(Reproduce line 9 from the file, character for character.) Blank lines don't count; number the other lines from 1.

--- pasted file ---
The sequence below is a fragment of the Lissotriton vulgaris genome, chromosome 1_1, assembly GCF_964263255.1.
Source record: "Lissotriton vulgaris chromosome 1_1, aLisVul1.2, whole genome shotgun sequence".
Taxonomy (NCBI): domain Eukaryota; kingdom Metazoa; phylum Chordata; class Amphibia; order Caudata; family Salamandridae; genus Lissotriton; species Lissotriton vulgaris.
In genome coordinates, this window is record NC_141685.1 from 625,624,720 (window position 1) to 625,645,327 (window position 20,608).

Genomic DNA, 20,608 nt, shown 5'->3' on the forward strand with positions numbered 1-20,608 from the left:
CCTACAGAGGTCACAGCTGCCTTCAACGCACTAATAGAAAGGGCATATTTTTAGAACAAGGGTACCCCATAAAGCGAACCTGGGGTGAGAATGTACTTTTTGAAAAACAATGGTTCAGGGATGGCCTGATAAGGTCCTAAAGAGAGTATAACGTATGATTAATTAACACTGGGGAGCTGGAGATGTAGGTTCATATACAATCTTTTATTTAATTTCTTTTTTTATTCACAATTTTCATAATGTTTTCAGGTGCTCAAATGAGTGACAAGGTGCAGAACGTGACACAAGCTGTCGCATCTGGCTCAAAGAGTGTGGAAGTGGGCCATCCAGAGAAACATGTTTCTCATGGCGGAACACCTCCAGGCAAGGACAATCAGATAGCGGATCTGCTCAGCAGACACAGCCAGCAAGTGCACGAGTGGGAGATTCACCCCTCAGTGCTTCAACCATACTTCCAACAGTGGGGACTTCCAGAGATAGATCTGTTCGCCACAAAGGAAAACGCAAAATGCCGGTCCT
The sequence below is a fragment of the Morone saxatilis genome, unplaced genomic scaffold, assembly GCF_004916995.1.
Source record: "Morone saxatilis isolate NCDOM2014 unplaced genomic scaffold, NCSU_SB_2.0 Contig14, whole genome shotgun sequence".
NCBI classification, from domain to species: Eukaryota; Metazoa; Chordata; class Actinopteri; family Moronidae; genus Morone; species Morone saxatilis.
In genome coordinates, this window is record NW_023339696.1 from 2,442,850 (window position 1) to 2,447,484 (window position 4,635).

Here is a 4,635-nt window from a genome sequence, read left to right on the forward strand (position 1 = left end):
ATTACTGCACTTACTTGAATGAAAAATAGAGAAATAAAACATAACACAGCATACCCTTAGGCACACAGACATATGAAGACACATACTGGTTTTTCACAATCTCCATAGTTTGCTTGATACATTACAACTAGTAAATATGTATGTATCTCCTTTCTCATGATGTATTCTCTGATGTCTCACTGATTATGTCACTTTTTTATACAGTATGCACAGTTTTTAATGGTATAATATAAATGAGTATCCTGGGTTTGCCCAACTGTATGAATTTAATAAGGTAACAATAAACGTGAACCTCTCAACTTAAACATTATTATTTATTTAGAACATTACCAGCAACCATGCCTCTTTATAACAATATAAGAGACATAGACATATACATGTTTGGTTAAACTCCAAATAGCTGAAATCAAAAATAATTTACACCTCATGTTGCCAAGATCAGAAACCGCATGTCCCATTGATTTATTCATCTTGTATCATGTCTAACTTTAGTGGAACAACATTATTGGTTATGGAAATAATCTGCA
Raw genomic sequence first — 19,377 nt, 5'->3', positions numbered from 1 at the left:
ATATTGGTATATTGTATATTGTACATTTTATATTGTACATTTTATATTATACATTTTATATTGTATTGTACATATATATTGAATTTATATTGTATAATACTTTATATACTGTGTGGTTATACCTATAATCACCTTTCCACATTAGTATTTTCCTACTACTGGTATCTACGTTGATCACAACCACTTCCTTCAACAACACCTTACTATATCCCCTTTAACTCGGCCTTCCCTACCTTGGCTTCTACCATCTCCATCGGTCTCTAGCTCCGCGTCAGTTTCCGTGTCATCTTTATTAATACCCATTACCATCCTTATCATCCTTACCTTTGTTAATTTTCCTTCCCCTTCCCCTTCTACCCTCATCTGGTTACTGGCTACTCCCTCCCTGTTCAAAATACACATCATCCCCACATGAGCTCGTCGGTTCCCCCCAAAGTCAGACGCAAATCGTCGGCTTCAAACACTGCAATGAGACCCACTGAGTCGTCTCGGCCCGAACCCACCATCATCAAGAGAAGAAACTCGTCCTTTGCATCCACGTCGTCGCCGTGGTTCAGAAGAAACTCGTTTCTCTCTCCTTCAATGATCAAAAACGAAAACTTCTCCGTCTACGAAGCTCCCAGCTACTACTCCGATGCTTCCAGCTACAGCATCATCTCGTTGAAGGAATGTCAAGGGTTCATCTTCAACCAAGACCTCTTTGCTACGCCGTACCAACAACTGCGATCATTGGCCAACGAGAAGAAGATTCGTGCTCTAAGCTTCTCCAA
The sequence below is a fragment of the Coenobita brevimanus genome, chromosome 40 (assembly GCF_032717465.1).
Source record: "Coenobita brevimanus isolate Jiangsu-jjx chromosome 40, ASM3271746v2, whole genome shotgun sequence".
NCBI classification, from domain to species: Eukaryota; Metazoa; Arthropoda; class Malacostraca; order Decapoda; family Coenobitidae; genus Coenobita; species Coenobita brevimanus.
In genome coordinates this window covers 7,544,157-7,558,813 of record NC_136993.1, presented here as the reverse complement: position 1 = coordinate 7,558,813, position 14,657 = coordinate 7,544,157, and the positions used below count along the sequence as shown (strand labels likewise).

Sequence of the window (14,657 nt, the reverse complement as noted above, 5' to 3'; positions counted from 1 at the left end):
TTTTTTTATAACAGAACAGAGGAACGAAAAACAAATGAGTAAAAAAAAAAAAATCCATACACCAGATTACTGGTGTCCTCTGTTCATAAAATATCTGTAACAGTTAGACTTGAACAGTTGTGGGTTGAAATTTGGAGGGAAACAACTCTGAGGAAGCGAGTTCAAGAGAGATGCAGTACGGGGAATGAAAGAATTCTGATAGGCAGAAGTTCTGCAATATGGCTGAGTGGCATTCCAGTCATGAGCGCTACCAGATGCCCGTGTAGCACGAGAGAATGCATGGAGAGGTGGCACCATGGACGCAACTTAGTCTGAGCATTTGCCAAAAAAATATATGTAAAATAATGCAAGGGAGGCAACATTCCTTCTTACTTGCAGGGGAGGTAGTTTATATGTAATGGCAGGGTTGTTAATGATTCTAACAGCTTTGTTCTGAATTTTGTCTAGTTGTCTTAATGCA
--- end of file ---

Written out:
NCBI classification, from domain to species: Eukaryota; Metazoa; Chordata; class Actinopteri; family Moronidae; genus Morone; species Morone saxatilis.